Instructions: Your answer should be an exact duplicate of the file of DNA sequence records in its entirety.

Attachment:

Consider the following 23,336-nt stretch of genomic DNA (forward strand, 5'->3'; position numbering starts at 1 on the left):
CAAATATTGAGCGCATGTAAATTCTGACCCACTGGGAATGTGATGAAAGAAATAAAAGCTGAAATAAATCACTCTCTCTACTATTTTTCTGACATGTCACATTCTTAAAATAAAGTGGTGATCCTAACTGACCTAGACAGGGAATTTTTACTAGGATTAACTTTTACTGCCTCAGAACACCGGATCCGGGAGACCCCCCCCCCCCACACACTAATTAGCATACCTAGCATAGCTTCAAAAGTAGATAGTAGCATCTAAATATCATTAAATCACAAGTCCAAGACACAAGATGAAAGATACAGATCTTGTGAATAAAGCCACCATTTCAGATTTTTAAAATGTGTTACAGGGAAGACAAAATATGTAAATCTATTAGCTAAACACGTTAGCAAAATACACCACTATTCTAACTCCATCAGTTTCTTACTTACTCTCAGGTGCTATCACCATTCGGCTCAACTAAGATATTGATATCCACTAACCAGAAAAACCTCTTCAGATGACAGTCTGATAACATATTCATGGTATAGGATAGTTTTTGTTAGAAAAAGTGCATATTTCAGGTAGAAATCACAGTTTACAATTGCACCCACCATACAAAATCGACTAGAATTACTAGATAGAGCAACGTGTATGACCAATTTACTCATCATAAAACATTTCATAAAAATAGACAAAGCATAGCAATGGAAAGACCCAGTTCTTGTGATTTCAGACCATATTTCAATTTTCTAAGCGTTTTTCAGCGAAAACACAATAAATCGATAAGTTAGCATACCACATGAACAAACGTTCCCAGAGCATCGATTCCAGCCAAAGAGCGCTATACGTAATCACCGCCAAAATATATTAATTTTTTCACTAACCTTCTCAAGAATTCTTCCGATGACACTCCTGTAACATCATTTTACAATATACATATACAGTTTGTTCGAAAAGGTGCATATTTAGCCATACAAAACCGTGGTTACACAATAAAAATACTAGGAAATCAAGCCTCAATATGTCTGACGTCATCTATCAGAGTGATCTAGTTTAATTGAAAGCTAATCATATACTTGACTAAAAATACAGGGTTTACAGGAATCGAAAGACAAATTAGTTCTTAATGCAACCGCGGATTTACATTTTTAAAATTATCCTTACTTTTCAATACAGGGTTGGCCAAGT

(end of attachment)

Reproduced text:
Consider the following 23,336-nt stretch of genomic DNA (forward strand, 5'->3'; position numbering starts at 1 on the left):
CAAATATTGAGCGCATGTAAATTCTGACCCACTGGGAATGTGATGAAAGAAATAAAAGCTGAAATAAATCACTCTCTCTACTATTTTTCTGACATGTCACATTCTTAAAATAAAGTGGTGATCCTAACTGACCTAGACAGGGAATTTTTACTAGGATTAACTTTTACTGCCTCAGAACACCGGATCCGGGAGACCCCCCCCCCCCACACACTAATTAGCATACCTAGCATAGCTTCAAAAGTAGATAGTAGCATCTAAATATCATTAAATCACAAGTCCAAGACACAAGATGAAAGATACAGATCTTGTGAATAAAGCCACCATTTCAGATTTTTAAAATGTGTTACAGGGAAGACAAAATATGTAAATCTATTAGCTAAACACGTTAGCAAAATACACCACTATTCTAACTCCATCAGTTTCTTACTTACTCTCAGGTGCTATCACCATTCGGCTCAACTAAGATATTGATATCCACTAACCAGAAAAACCTCTTCAGATGACAGTCTGATAACATATTCATGGTATAGGATAGTTTTTGTTAGAAAAAGTGCATATTTCAGGTAGAAATCACAGTTTACAATTGCACCCACCATACAAAATCGACTAGAATTACTAGATAGAGCAACGTGTATGACCAATTTACTCATCATAAAACATTTCATAAAAATAGACAAAGCATAGCAATGGAAAGACCCAGTTCTTGTGATTTCAGACCATATTTCAATTTTCTAAGCGTTTTTCAGCGAAAACACAATAAATCGATAAGTTAGCATACCACATGAACAAACGTTCCCAGAGCATCGATTCCAGCCAAAGAGCGCTATACGTAATCACCGCCAAAATATATTAATTTTTTCACTAACCTTCTCAAGAATTCTTCCGATGACACTCCTGTAACATCATTTTACAATATACATATACAGTTTGTTCGAAAAGGTGCATATTTAGCCATACAAAACCGTGGTTACACAATAAAAATACTAGGAAATCAAGCCTCAATATGTCTGACGTCATCTATCAGAGTGATCTAGTTTAATTGAAAGCTAATCATATACTTGACTAAAAATACAGGGTTTACAGGAATCGAAAGACAAATTAGTTCTTAATGCAACCGCGGATTTACATTTTTAAAATTATCCTTACTTTTCAATACAGGGTTGGCCAAGT